Hi-tech musicians know few limits Middle schoolers make synthesizers sing

November 13, 1996|By Erin Texeira | Erin Texeira,SUN STAFF

Twelve-year-old Sam Diener knows all about oscillators, waveforms and sequencers. The seventh-grader at Columbia's Wilde Lake Middle School has learned more stuff about the MIDI, a complex keyboard-computer-synthesizer system, than most folks can even imagine.

This is thanks to a small class at the west Columbia school on electronic music, one of a handful of courses in the state that offer electronic music instruction to middle-schoolers.

The class -- an independent study course for 22 gifted and talented students -- guides youngsters through synthesizers' myriad buttons, knobs and sliders so they can make an infinite range of sounds, both musical and other-worldly.

Each student must compose at least one original tune, and at year's end the students intend to present a concert at the school and put together a compact disc of their electronic music.

"You can explore what you want to explore," said Sam, a talkative youngster from Hickory Ridge village whose fingers fly between buttons as he demonstrates the equipment.

"It's not like playing a grand piano where you can only make grand piano sounds. It can be anything you want -- if you don't have the instrument you need, you can make it. The possibilities are endless."

This is precisely what his teacher, John Hunter, had in mind when he conceived and organized the class a year ago.

Hunter was trained in early childhood development and has worked with gifted and talented students for nearly 20 years. An electronic musician himself -- he has a large home studio and released a compact disc of his own music last year -- Hunter said he wanted to create a class that would benefit even students who don't aspire to become professional musicians.

Skills 'they can use forever'

"The thinking process they go [through] as they create their music -- that's the most important part of this," Hunter said. "They are learning how to do research, how to use skills in juxtaposition with creativity. These are lessons they can use forever."

The 22 students enrolled this year use four synthesizers and one MIDI -- short for Musical Instrument Digital Interface -- system to compose their sounds. Although there are no tests and few written assignments, they must learn dozens of electronic music terms, study the leaders in the field and compose two pieces of music by the school year's end.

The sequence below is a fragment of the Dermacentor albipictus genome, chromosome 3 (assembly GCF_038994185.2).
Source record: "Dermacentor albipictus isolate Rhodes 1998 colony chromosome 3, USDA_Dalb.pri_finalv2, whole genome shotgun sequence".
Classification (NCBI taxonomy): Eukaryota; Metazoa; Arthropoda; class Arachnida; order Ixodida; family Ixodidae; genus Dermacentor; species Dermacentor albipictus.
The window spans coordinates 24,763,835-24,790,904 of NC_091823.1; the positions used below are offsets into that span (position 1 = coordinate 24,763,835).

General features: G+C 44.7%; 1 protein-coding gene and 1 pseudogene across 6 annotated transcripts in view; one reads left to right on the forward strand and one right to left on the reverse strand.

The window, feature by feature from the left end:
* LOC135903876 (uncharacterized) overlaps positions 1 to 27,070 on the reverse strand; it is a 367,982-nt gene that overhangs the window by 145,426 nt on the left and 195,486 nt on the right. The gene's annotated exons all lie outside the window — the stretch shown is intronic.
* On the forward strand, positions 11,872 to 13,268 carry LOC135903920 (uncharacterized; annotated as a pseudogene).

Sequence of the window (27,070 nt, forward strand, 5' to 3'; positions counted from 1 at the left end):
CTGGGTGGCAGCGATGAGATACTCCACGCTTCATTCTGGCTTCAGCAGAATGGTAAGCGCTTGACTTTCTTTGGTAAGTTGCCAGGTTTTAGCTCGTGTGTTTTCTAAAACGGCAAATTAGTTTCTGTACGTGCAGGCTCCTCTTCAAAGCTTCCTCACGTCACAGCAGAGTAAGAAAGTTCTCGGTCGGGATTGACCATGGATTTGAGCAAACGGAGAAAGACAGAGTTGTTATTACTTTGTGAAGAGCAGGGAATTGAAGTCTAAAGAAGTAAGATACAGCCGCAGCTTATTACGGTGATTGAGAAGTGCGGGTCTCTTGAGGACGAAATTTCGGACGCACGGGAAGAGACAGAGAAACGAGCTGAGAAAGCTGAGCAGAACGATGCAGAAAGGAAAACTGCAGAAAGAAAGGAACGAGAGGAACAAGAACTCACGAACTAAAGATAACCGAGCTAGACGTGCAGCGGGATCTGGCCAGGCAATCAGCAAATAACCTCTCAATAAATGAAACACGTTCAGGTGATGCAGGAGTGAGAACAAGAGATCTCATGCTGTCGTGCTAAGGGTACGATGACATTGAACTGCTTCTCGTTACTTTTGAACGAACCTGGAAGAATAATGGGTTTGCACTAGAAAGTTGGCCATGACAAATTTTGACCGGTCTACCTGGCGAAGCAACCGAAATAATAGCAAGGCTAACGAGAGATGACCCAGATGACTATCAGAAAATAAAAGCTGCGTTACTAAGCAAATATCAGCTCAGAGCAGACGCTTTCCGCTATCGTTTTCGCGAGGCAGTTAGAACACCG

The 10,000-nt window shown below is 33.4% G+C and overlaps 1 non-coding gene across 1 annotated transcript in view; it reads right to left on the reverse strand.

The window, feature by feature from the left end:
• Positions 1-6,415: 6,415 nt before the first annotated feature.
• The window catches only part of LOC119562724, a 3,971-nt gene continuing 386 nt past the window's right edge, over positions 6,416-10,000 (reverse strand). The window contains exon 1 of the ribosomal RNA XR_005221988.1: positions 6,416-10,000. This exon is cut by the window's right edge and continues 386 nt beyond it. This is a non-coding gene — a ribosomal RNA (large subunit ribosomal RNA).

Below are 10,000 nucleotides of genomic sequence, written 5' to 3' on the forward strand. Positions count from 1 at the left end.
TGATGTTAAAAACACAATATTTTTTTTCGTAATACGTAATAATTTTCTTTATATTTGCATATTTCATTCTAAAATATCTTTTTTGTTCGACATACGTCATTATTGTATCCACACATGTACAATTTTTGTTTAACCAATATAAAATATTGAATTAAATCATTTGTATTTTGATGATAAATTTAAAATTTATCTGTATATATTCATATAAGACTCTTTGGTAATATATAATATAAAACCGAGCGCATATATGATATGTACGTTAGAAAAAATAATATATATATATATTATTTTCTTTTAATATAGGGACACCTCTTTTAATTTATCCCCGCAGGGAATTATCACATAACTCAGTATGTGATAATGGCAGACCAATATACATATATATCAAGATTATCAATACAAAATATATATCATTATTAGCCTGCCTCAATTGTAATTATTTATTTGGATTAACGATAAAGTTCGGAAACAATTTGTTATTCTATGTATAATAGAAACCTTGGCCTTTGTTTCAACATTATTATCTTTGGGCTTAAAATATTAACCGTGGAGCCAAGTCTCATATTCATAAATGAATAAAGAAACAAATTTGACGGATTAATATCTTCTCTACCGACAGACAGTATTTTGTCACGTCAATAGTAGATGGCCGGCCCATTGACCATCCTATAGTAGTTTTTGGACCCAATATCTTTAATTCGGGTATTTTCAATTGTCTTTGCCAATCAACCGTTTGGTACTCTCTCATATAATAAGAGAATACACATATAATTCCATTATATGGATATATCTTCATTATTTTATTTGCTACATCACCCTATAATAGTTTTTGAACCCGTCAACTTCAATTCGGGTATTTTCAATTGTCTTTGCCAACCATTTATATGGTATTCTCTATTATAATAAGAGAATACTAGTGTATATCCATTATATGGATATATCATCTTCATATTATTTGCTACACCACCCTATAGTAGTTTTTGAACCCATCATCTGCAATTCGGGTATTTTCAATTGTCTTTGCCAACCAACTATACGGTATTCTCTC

Beginners learn by fiddling with the more than 20 adjustments on each synthesizer, experimenting with sounds that few acoustic instruments can duplicate: howling wind, fanciful laughter, screeching brakes.

Students must attend their independent study class at least once week -- but most turn up every day because they love the class so much, Hunter said.

Each week, one day is set aside for what Hunter calls deep listening, in which students focus on a particular professional electronic musician's recordings. As they listen, students keep a log of ideas and techniques that they hear in the music, Hunter said.

When students create sounds they want to keep, they pencil in their measurements on diagrams of synthesizer board controls. They must blend at least 30 different sounds for their compositions, which must be at least a minute long each, Hunter said.

For some students, especially the more than half of them without formal music training, the sounds they create often are familiar enough to pique -- and hold -- their interest.

'It's like a relief'

"This is fun, but it's also really hard," said Michelle Algarin, 10, a sixth-grader from Columbia's Town Center who has never taken music lessons but says she can play piano by ear. "You have a certain picture of sounds in your head, but sometimes you can't get them down. It's really frustrating -- but once you find a sound, it's like a relief."

Apart from the class at Wilde Lake Middle, only about a half-dozen similar courses are offered for Maryland middle school students -- at such places as Patapsco Middle School in Ellicott City, Howard County Center for the Arts and Peabody Preparatory Institute in Baltimore.

"These programs are fantastic," said Geoffrey Wright, director of computer music at Peabody. "The sooner these children can be exposed to this music, the more prepared they are when they come to us to study at the graduate level. Children don't have any techno-phobia, so they can take this anywhere."

Electronic music has been around since the late 1960s, but it is only now beginning to become part of mainstream listening. In the past decade, an energetic and dance-driven electronic music called Techno has propelled synthesized music onto popular radio.

Hunter's students love Techno, they say, but they are also learning -- and enjoying -- the slower, more ethereal sounds of electronic forms called ambient and space music.

Jean Marc, 13, an eighth-grader from Hickory Ridge, said his composition probably will be half ambient music and half music to which one could dance.

"This class is great," he said. "There is so much variety in the sounds. I would definitely do this professionally -- if I could."

Pub Date: 11/13/96

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